Nick Clegg, the former British deputy prime minister, is now the social media giant’s head of global affairs. Photograph: Jonathan Hordle/ITV/REX/Shutterstock
Facebook head of global affairs Nick Clegg has rejected calls for the social media giant to be broken up, an idea gaining currency among contenders for the Democratic presidential nomination, with Kamala Harris seemingly its latest convert.
Earlier this week, Facebook co-founder Chris Hughes published a column in the New York Times in which he criticised chairman and chief executive Mark Zuckerberg and called for the company to be broken up. The Massachusetts senator Elizabeth Warren has led such calls on the campaign trail.
Clegg, 52, was deputy prime minister to David Cameron between 2010 and 2015. He spoke to CNN’s Reliable Sources on Sunday. Hughes, he said, had “quite rightly highlighted … complex issues” affecting Facebook, such as “data use, privacy” and election interference.
But, he said, “chopping a great American success story into bits is not something that’s going to make those problems go away”.
CNN’s State of the Union broadcast an interview with Harris. Asked if Facebook was a monopoly and should be broken up, the California senator moved – eventually – towards a straight yes.
“I think that Facebook has experienced massive growth and has prioritised its growth over the best interests of its consumers,” Harris said, “especially on the issue of privacy. There is no question in my mind that there needs to be serious regulation, and that that has not been happening. There needs to be more oversight. That has not been happening.”
Pressed on whether the company should be broken up, Harris said: “Yes, I think we have to seriously take a look at that, yes.
“I mean, when you look at the issue, they’re essentially a utility. Like, there are very few people that can actually get by and be involved in their communities or society or in whatever their profession without somehow, somewhere using Facebook … it is essentially a utility that has gone unregulated. And as far as I’m concerned, that’s got to stop.”
Clegg may have found comfort in the words of another White House contender, Cory Booker. The New Jersey senator told ABC’s This Week he did not “think a president should be running around, pointing at companies and saying ‘Break them up’ without any kind of process here.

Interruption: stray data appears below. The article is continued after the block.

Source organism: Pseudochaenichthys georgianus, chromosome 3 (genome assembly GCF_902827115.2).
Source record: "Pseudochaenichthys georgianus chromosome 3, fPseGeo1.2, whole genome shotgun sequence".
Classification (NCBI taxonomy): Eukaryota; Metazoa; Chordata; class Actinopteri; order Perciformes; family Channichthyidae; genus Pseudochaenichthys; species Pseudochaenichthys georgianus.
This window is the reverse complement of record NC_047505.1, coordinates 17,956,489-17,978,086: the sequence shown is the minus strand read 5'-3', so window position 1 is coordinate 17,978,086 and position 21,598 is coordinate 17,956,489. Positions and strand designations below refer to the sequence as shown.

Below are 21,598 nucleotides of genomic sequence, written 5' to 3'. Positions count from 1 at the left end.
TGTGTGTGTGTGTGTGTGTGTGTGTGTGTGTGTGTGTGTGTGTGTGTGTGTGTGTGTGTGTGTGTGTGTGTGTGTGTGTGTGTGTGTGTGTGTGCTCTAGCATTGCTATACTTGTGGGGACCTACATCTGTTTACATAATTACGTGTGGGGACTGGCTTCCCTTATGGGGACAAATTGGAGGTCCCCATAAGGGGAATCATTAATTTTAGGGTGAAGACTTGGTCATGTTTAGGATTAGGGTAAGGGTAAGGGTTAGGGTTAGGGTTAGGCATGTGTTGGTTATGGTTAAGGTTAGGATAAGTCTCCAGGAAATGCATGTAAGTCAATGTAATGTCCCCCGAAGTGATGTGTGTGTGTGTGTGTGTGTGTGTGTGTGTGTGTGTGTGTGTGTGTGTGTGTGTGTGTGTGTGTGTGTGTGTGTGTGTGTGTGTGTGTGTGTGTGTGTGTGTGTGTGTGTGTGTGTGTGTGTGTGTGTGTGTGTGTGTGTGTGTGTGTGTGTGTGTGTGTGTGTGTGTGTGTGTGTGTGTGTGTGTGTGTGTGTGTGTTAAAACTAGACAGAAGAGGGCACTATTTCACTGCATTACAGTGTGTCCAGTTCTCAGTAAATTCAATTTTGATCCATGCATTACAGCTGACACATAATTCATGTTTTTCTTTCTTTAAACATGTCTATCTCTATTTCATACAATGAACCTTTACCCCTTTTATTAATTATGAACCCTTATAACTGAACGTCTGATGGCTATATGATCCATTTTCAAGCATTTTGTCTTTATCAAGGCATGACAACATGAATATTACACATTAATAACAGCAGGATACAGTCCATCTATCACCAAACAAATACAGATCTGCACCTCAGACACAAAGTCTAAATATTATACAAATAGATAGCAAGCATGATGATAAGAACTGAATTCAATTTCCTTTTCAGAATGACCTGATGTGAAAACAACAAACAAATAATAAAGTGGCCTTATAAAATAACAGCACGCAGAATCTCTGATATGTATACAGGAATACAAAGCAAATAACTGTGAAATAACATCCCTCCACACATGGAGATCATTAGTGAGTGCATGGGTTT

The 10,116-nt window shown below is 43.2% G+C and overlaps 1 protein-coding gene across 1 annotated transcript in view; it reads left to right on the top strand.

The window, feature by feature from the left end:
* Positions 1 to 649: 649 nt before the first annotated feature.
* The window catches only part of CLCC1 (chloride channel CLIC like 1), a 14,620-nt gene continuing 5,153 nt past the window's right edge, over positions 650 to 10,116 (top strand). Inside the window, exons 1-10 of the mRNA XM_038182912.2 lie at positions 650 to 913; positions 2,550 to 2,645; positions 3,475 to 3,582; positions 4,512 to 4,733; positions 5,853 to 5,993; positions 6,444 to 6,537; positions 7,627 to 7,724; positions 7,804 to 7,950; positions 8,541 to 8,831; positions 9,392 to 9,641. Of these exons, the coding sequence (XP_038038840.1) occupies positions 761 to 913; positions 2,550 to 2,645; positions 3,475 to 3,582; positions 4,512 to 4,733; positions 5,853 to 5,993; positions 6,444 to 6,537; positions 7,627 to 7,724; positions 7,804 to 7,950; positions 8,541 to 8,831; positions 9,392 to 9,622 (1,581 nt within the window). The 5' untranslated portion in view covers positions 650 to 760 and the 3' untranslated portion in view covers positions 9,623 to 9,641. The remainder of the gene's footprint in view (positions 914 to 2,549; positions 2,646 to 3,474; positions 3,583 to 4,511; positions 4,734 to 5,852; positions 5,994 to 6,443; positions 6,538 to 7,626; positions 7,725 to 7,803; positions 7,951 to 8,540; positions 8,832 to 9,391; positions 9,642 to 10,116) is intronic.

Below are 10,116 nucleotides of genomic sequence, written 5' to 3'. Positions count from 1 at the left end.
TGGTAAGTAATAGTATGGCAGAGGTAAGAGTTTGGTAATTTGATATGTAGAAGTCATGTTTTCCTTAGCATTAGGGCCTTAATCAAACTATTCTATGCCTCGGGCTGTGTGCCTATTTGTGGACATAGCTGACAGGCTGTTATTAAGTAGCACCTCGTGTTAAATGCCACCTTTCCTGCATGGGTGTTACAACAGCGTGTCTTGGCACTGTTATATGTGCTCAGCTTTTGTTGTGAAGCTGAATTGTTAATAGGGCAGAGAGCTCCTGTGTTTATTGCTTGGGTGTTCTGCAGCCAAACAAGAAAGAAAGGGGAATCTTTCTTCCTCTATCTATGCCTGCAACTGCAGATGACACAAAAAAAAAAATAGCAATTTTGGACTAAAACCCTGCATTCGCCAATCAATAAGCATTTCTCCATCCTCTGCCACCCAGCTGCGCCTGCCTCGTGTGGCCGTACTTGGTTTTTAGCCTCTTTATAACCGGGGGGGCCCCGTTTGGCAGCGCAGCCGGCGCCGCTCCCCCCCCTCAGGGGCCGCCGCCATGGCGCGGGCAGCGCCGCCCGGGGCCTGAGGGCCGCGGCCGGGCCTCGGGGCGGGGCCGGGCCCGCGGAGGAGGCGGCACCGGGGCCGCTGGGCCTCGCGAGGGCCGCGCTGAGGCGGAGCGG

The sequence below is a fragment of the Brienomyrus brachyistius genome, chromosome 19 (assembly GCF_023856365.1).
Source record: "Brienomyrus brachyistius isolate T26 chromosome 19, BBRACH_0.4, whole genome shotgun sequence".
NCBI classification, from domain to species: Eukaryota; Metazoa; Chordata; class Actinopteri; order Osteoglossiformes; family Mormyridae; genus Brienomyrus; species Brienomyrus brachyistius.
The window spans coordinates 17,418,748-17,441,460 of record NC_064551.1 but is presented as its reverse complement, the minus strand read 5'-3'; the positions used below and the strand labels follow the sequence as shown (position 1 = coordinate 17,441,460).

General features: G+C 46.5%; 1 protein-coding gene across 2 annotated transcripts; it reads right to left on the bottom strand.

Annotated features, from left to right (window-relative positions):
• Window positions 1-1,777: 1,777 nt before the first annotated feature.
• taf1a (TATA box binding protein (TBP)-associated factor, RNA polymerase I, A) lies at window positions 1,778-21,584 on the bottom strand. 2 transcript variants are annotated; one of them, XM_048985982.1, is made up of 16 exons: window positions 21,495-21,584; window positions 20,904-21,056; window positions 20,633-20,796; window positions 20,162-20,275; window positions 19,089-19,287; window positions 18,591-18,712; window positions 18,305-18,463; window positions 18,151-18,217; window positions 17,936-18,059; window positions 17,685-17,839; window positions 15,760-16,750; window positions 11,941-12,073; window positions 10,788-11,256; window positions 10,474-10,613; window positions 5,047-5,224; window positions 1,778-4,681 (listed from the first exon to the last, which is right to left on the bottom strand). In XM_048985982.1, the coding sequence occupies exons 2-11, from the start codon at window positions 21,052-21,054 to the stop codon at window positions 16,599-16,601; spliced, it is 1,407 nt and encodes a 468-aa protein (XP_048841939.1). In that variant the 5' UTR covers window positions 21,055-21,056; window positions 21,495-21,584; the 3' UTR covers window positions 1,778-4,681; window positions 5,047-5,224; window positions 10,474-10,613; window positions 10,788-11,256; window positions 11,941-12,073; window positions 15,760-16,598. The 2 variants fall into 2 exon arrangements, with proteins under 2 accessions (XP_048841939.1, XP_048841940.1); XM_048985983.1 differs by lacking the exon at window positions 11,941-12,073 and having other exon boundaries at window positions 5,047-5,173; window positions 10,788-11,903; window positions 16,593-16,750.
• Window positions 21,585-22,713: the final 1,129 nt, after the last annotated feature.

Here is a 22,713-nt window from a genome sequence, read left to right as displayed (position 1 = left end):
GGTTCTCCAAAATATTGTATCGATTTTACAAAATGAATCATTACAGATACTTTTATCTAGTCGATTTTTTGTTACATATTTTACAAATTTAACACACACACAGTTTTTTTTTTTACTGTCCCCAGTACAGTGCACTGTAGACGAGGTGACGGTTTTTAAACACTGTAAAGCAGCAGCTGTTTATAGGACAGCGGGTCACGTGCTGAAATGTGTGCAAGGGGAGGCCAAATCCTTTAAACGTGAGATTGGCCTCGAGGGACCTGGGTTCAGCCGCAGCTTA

“Do I think it is a massive problem in America, corporate consolidation? Absolutely. It’s about making sure that we have a system that works. It’s not me and my own personal opinion about going after folks. That sounds more like a Donald Trump thing to say, ‘I’m going to break up you guys’? … No.”
Booker denied he had thereby compared Warren to the current president.
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Clegg said Facebook was “dealing with some very profound ethical and political issues”. But, he said, “we do also need regulators, politicians and legislatures to … sort of move beyond the sort of phase of just throwing rocks at each other or where politicians throw rocks at tech and tech throws rocks back.”
Saying he was “trying to sit down and come up with new rules for the internet”, Clegg said calls for increased regulation of Facebook sent a “rather odd message” that the company “should be penalised for [its] success”.
He added: “I don’t think … it’s a very American tradition to start penalizing success. That is not what antitrust law is used for. I don’t believe Facebook is a monopoly.”
Clegg also said that in terms of combating misinformation, Facebook was “confident that we’re going to be considerably better prepared for … the 2020 US elections than we were for 2016”.
Efforts to combat the spread of hate speech were also achieving success, he said.